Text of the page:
SERBIAN ROMANI EUROVISION WINNER’S PRAYER STILL TO BE ANSWERED
When the victorious Serbian Romani singer Marija Serifovic returned home from winning the Eurovision Song Contest in 2007 to 50,000 cheering fans in Belgrade, she yelled “I won for Serbia, for all of you!”.
The then 22-year old artist then boldly claimed that her victory marked “a new chapter for a new Serbia”. Six years on from that triumph, it seems that any new chapters have been written along familiarly gloomy plot lines for the Serbian Roma.
Indeed, in the immediate aftermath of Serifovic’s win in Finland, political parties squabbled somewhat embarrassingly over claims to which party she was affiliated with the Serbian Roma Union and the opposing Radical Party brandishing each other liars.
An even more preposterous claim was made in the Serbian tabloid press who insultingly suggested that her victory was pre-arranged as part of a plot to make Serbs accept the loss of Kosovo. Anyway who has spent more than half an hour in Belgrade will know that it would take a lot more than winning the Eurovision Song Contest to let that most sensitive of national issues lie.
Marija was born in the city of Kragujevac in central Serbia where the Roma are the largest minority group and her musical career was inspired by her mother Verica who was also a famous singer.
Her win in Helsinki drew acclaim from across Europe, notably from the UK-based Australian writer Germaine Greer who in The Guardian wrote “If ever a voice deserved to reign over Eurovision it is the voice of the Gypsy.”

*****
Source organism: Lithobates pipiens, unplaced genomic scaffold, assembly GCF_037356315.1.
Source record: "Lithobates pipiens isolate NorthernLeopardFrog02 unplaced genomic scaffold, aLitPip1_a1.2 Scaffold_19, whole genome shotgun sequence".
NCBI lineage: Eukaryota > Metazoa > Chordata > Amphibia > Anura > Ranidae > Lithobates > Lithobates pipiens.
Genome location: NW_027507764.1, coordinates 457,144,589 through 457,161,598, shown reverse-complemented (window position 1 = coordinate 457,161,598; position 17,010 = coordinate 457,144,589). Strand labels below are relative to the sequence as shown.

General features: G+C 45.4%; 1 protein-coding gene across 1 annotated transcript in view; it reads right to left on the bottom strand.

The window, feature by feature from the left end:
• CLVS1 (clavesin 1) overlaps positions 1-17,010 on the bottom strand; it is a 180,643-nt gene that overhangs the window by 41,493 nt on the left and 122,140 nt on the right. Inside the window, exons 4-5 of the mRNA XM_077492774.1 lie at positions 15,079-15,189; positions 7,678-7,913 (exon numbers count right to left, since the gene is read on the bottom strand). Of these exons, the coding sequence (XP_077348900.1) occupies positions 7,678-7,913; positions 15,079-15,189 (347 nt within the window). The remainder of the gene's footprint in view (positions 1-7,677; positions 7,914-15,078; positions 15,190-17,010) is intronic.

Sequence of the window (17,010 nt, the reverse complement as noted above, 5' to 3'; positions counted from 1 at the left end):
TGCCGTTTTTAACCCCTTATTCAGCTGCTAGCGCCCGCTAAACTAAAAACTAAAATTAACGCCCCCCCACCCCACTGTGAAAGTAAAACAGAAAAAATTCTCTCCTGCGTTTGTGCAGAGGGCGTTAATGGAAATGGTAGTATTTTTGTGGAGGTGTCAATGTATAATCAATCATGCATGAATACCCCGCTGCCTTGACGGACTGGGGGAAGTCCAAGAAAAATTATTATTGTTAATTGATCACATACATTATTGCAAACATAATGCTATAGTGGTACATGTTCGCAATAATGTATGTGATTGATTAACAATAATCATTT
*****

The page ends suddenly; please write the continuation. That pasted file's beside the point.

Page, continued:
Greer continued poignantly by adding that “from the Caucasus to the Atlantic, the Roma people can be found struggling, often undocumented and threatened.”
In Serbia this bleak description was as appropriate six years ago, as it is today. Marija’s song was entitled Molitva, which in English means “prayer” and for many Roma in her native country, prayers go unanswered.
As recently as 25 April, Amnesty International issued a public statement concerning Serbia which stated that “Cleaning” of Roma settlements violated international law.
The statement was in response to forced evictions which had begun a few days earlier in the Cukarica district of Belgrade as the city’s official website described it as “cleaning the communal mess.”
Evictions were conducted forcefully and without warning as more than thirty homes were demolished. It was case of history repeating itself for Serbia’s Romani community as a year earlier a similar eviction took place in the Belvil district, with its Romani inhabitants banished to desperate conditions in the south of the country.
In December 2012, AI had called for urgent action to prevent the Serbian authorities from re-housing Romani families miles from Belgrade in conditions that would equate to racial segregation.
In a country where economic conditions are difficult, the Roma are particularly vulnerable with an estimated 80% unemployed.
The Roma have been living in Serbia since the mid-14th century at the latest and a 2005 report by the World Bank estimated that around half a million Roma live in the country today, approximately 7% of the population.
The Yugoslav wars of the 1990s scarred the entire region but as one man, Sava, told the BBC in a special report into a settlement 30km from Belgrade “We (Roma) stayed by Serbia’s side throughout the wars.”
Despite this, the feeling of unity which was preached by Serifovic after that Eurovision success seems far from reality. The ERRC recently stated that Roma in Serbia face an uncertain future year after year.
They cited the case of Romani evictees who had been relocated to the southern city of Nis where they were “re-housed” in an abandoned warehouse without water or electricity.
With Serbia’s neighbors Croatia set to join the European Union on 1 July, the whole region is about to change once again.
But for the Serbian Roma, changes, of a positive nature at least, remain few and far between and will take more than just a prayer.
By Alastair Watt